Oban is a Scottish distillery owned by whisky and drinks giant Diageo. It is located in the west coast port and fishing village of Oban. It was established in 1794 – even before the town of the same name, which sprung up later around it. It is an unusually small distillery for Scotland, as it has only only two pot stills – and relatively tiny ones at that.

Oban produces an unusual style of whisky, something of a hybrid between the dry, smokey style of the Scottish islands, and the lighter, sweeter malts of the Highlands. Diageo credits this to the relatively long fermentation process, and slow condensation – which happens in wooden worm tubs outside the distillery rooftops, exposed to the salted sea air.

The 14 year old expression has long been their standard release, along with an annual Distillers Edition and a few limited release longer-age versions. A couple of years ago, they released Oban Little Bay, a no-age-statement (NAS) expression likely intended to take some of the pressure off the age-stated line. But like many enthusiasts, Oban 14 yo was one of the first Scottish single malts that I had tried (after the ubiquitous Glenlivet and Glenfiddich expressions, of course). I tried it a few times again recently in my travels, for the purposes of this review.

Bottled at 43% ABV. Sold at a rather steep $110 CAD at the LCBO (but I’ve seen it for less in my travels).

Here is how it compares in my Meta-Critic Whisky Database:

Dalwhinnie 15yo: 8.64 ± 0.36 on 20 reviews ($$$$)
Glenkinchie 12yo: 8.24 ± 0.23 on 17 reviews ($$$)
Glenfiddich 12yo: 8.10 ± 0.22 on 26 reviews ($$$)
Glenlivet 12yo: 8.06 ± 0.30 on 22 reviews ($$$)
Jura 10yo Origin: 8.06 ± 0.35 on 17 reviews ($$$)
Jura Superstition: 8.27 ± 0.45 on 22 reviews ($$$)
Kilchoman 100% Islay (all editions): 8.73 ± 0.23 on 18 reviews ($$$$)
Kilchoman Machir Bay (all vintages): 8.78 ± 0.22 on 22 reviews ($$$$)
Oban 14yo: 8.51 ± 0.39 on 21 reviews ($$$$)
Oban 18yo: 8.72 ± 0.19 on 14 reviews ($$$$$)
Oban 21yo: 9.02 ± 0.24 on 5 reviews ($$$$$+)
Oban Distillers Edition (all vintages): 8.71 ± 0.21 on 14 reviews ($$$$)
Oban Little Bay: 8.40 ± 0.38 on 11 reviews ($$$$)
Old Pulteney 12yo: 8.44 ± 0.25 on 26 reviews ($$$)
Old Pulteney Navigator: 8.35 ± 0.36 on 13 reviews ($$$)
Springbank 10yo: 8.70 ± 0.24 on 21 reviews ($$$$)
Springbank CV: 8.27 ± 0.36 on 8 reviews ($$$)
Talisker 10yo: 8.87 ± 0.23 on 25 reviews ($$$$)
Talisker Skye: 8.43 ± 0.28 on 12 reviews ($$)

And now what I find in the glass:

Nose: Very honeyed, with some salted caramel notes. Apple, pear, green grapes and a few light berries. Touch of grapefruit. It is also unmistakably peated, with a fairly sweet peat aroma. Fresh smoke and a faint smell of old sweatsock (which is oddly pleasant). Freshly cut hay and field flowers. A bit more wood influence than Dalwhinnie 15yo, which is similarly honeyed and light (but less smokey). No real off notes, and even the ethanol seems subdued here. Very fresh and clean is how it comes across, almost delicate.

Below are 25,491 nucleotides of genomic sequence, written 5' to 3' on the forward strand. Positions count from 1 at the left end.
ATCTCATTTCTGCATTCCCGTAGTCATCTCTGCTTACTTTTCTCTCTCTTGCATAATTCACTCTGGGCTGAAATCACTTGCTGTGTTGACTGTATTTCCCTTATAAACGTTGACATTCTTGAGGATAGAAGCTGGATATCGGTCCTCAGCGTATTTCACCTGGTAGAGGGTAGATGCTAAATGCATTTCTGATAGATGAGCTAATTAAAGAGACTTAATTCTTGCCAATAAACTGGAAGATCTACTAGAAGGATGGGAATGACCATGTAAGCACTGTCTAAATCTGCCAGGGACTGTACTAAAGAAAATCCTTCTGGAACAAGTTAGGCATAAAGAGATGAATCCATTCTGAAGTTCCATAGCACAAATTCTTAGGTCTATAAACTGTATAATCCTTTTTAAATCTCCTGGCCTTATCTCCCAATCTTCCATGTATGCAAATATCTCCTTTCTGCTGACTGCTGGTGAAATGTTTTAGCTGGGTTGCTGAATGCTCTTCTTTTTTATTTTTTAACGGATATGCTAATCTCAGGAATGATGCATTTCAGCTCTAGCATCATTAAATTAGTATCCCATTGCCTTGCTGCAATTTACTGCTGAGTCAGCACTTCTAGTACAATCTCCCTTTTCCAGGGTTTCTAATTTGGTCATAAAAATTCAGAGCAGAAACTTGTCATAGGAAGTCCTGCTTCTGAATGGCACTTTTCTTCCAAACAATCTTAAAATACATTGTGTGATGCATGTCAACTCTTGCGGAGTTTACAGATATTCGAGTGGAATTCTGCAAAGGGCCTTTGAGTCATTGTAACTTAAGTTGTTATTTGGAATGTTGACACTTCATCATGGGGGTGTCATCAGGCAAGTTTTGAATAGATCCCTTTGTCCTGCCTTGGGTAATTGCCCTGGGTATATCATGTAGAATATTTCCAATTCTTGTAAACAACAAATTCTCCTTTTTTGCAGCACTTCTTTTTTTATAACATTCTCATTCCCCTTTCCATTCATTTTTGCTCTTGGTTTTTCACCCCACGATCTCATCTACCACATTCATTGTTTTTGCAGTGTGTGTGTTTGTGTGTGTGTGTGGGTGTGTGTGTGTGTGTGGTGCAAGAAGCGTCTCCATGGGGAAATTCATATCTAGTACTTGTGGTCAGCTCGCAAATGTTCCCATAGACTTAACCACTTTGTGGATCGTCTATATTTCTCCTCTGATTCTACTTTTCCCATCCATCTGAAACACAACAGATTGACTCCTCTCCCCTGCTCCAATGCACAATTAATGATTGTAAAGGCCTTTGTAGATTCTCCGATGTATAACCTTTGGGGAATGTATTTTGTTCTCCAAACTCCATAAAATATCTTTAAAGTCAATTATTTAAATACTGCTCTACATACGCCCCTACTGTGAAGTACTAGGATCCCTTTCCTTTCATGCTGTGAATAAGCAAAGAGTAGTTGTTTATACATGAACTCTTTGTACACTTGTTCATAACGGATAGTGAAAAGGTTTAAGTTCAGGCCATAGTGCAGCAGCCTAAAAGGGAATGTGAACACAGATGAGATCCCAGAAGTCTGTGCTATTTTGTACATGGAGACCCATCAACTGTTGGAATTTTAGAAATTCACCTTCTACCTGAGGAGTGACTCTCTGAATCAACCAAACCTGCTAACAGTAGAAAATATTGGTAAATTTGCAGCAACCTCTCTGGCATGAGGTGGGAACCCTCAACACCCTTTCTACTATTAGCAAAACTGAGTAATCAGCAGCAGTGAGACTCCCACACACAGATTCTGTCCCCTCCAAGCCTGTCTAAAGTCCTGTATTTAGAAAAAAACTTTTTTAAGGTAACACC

Palate: Honey remains the dominant note. Vanilla and that salted caramel again. Similar citrus note as the nose. Cereal and malt, with a baked goods character. Some wood spice, in the form of nutmeg and light cinnamon. No real smoke here, but it is slightly funky on the swallow (which is common enough on lightly peated malts). Mouthfeel is decent, with a slightly oily character. Easy drinking, though not as sweet as Dalwhinnie.

Finish: Fairly light and short. Light caramel and a bit of apple juice persist, along with a touch of that smokey funk. Really not much going on here, it’s a pretty gentle lead out. Perhaps a few of the oak spices persist, if you search for them.

Oban 14 whisky bottleFor me, the nose is the best part of this whisky, as it brings together all the Highland and coastal elements quite nicely. It is fine in the mouth, with decent character and moderate complexity – but perhaps still a bit on the simple side. The finish is disappointingly short and relatively plain.

An excellent introduction to single malts for newcomers to whisky. I would personally rate this whisky a little higher than the Meta-Critic average (and comparable to the Dalwhinnie 15yo at ~8.65).

Among reviewers, Nathan the Scotch Noob, Michael of Diving for Peals and Margarett of Whiskey Wash all give this expression top scores. It also does well with Ruben of Whisky Notes, Richard of Whiskey Reviewer, Patrick of Quebec Whisky and Serge of Whisky Fun. But it also garners a number of relatively low scores, including of Dave of Whisky Advocate, Jason of In Search of Elegance, Ralfy and Thomas of Whisky Saga. The lowest score I’ve seen comes from Jim Murray.

Worth seeking out if you haven’t tried it – or are a fan of more delicate single malts generally.

Scallywag Blended Malt

Scallywag is part of the Remarkable Regional Malts series by Douglas Laing, an independent bottler of Scottish malt whisky.

In operation since 1948, Douglas Laing has the typical extensive catalogue of individual single malt bottlings. But the company is perhaps better known for their range of blended malt (vatted malt) whiskies, based on defined regions of Scotland. Produced in small batches, these have colourful labels and quirky names, including Scallywag, Timorous Beastie, Rock Oyster, The Epicurean, and Big Peat.